Wayson Choy, author of The Jade Peony, dead at 80
CBC Books confirmed the death with Choy's long-time agent Denise Bukowski.
The magnificent Wayson Choy <a href="https://twitter.com/WritersAtWP?ref_src=twsrc%5Etfw">@WritersAtWP</a> in 2013. Such a mentor, such a mensch, such a writer. I grieve the passing of this lovely man with my whole heart. RIP beloved Wayson. <a href="https://t.co/QXLPCaSiPo">pic.twitter.com/QXLPCaSiPo</a>—@RogersShelagh
The Jade Peony is set in Vancouver's Chinatown in the late 1930s and early 1940s and looks at a family of Chinese immigrants living in that time through the eyes of their three children.
Choy was an important voice in portraying the lives and culture of Chinese Canadians for all audiences.
Choy was born in Vancouver in 1939. He was an only child, and would only learn at the age of 56 that he had been adopted.
He graduated from the University of British Columbia and went on to teach English at Humber College and creative writing at the Humber School for Writers in Toronto, where he was based for most of his life.
It took Choy 18 years to write The Jade Peony, a fact he discussed with Eleanor Wachtel on CBC Radio in 1996. The book originally began as a short story before it evolved into a novel.
"I wanted to write about the interlocking pain and anguish and confusion created by that kind of world, when your language was not understood by the majority and you didn't understand them and your children grew up understanding a little of both and struggling to be themselves," he said.
"I'm going to write a book about this period because it seems very important to remember it in a certain way."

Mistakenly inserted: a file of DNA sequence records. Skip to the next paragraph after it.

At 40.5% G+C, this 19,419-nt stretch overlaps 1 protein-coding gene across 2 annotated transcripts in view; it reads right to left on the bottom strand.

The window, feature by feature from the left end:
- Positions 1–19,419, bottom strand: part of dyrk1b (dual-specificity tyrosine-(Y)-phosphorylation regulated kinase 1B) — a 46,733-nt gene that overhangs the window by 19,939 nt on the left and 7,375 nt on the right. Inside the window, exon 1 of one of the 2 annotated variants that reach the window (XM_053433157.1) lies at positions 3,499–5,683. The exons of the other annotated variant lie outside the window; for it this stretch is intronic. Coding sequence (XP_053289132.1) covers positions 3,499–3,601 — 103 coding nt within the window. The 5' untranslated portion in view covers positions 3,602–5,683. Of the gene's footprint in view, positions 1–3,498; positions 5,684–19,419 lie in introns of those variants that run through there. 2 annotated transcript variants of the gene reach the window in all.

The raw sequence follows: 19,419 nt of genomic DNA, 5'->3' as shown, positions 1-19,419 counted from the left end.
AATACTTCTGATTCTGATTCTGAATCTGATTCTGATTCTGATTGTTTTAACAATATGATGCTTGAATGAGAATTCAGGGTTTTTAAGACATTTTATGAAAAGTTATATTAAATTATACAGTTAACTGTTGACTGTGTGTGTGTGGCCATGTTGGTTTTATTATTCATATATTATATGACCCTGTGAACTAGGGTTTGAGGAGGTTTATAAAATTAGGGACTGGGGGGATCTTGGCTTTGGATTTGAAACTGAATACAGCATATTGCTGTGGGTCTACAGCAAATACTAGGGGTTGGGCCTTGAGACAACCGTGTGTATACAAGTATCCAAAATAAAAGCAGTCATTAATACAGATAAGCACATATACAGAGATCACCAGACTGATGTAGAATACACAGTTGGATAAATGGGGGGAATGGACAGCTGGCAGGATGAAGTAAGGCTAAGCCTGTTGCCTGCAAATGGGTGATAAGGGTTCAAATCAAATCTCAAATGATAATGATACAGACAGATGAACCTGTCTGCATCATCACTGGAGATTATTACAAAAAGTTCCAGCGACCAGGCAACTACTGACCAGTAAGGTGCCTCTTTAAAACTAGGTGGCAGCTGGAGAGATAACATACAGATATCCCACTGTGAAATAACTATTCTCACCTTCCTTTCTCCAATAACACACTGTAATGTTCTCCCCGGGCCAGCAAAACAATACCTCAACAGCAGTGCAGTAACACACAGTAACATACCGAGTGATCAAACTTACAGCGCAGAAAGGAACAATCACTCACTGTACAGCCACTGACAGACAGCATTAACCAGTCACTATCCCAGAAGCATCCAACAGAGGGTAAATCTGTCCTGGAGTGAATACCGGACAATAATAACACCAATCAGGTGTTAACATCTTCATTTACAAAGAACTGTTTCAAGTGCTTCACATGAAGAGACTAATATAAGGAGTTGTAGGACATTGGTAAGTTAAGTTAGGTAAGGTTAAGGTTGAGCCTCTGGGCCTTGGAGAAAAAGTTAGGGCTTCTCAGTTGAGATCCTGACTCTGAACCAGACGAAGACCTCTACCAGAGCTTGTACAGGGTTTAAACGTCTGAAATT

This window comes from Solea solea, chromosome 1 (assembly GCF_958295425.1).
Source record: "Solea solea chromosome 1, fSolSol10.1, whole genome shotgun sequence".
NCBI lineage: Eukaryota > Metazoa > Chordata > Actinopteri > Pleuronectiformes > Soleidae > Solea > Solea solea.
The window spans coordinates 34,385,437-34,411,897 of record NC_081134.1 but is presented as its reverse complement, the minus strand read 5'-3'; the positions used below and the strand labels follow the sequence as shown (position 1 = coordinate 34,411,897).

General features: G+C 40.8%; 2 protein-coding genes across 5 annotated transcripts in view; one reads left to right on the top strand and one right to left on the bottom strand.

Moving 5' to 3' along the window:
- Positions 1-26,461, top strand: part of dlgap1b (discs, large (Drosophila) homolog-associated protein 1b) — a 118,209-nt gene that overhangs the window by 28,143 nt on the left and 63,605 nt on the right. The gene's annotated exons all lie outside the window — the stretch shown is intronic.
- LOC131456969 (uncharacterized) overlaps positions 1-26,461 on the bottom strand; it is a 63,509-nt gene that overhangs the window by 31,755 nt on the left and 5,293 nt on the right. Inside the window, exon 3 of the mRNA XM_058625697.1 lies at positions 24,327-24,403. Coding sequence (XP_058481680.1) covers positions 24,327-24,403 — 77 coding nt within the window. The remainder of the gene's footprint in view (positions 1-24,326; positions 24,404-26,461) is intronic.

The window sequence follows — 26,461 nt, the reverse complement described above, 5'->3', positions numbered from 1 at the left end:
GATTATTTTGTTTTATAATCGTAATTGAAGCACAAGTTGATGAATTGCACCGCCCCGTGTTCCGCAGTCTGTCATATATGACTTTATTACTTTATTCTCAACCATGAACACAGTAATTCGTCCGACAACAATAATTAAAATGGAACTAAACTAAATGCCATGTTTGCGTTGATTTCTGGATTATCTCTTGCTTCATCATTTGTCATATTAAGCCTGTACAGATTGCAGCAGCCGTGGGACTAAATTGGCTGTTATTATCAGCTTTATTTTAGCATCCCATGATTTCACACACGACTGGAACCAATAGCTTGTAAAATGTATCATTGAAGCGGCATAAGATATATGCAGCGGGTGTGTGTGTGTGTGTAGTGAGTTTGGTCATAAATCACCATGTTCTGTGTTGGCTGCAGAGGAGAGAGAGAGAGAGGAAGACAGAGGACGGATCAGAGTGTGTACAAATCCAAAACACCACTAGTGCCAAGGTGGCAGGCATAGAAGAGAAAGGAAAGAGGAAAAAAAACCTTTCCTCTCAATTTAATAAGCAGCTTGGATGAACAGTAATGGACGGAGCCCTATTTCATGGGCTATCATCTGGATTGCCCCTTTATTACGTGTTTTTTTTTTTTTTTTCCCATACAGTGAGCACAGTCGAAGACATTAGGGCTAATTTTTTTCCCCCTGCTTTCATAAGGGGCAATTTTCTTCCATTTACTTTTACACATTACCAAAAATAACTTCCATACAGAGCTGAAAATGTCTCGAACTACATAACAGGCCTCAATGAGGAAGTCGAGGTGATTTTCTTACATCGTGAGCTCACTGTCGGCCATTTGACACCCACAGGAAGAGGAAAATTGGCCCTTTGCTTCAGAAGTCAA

The short story would go on to be anthologized over 20 times before Choy would turn it into the novel that would define his career.
"It's now a book that, partly, haunts me in different ways," he said.
He has also written two autobiographical works, Paper Shadows, and Not Yet: A Memoir of Living and Almost Dying.
Paper Shadows: A Chinatown Childhood, inspired by discovering his adoption, was nominated for a Governor General's Literary Award in 1999.
Not Yet, which came out in 2009, is an account of his brush with death following an asthma attack in 2001, his experience of drifting in and out of a coma, and how his friends and family — in reality and in his unconscious state — drew him back to life.
"They came back to haunt me," Choy told Shelagh Rogers in an interview for The Next Chapter in 2009. "I didn't know what was going to happen. Suddenly, I heard voices, I saw faces, it was my extended family and friends."
"At one point, I heard a very firm voice say to me, 'Wayson, don't you dare die!' I just snapped back and said, 'That's right, I want to find out what happens next.'"
In the interview, Choy shares that he sees one major theme in his life: that he's lucky.
"In incredible, mysterious ways, my life connected back to my luck," he said. "All of us live a life where, more normally, it would be chaotic. But we connect the dots, those of us who have a theme in our life. My theme is I'm lucky. Then you suddenly start seeing how a story is unfolding, and it's your story."
His novel All That Matters won the Trillium Book Award in 2005 and was nominated for the Scotiabank Giller Prize 2004.
In 2005, Choy was made a member of the Order of Canada.
In 2013, he received the George Woodcock Award, which is an award given by the B.C. Book Awards that recognize lifetime achievement.
— with files from CBC News
- The obituary was updated on Monday, April 29 to include the date Wayson Choy died and his interview with Shelagh Rogers from The Next Chapter.Apr 29, 2019 12:06 PM ET
- An earlier version of this story incorrectly said Wayson Choy died on Saturday, April 27, 2019. He died on Sunday, April 28, 2019.May 01, 2019 11:19 AM ET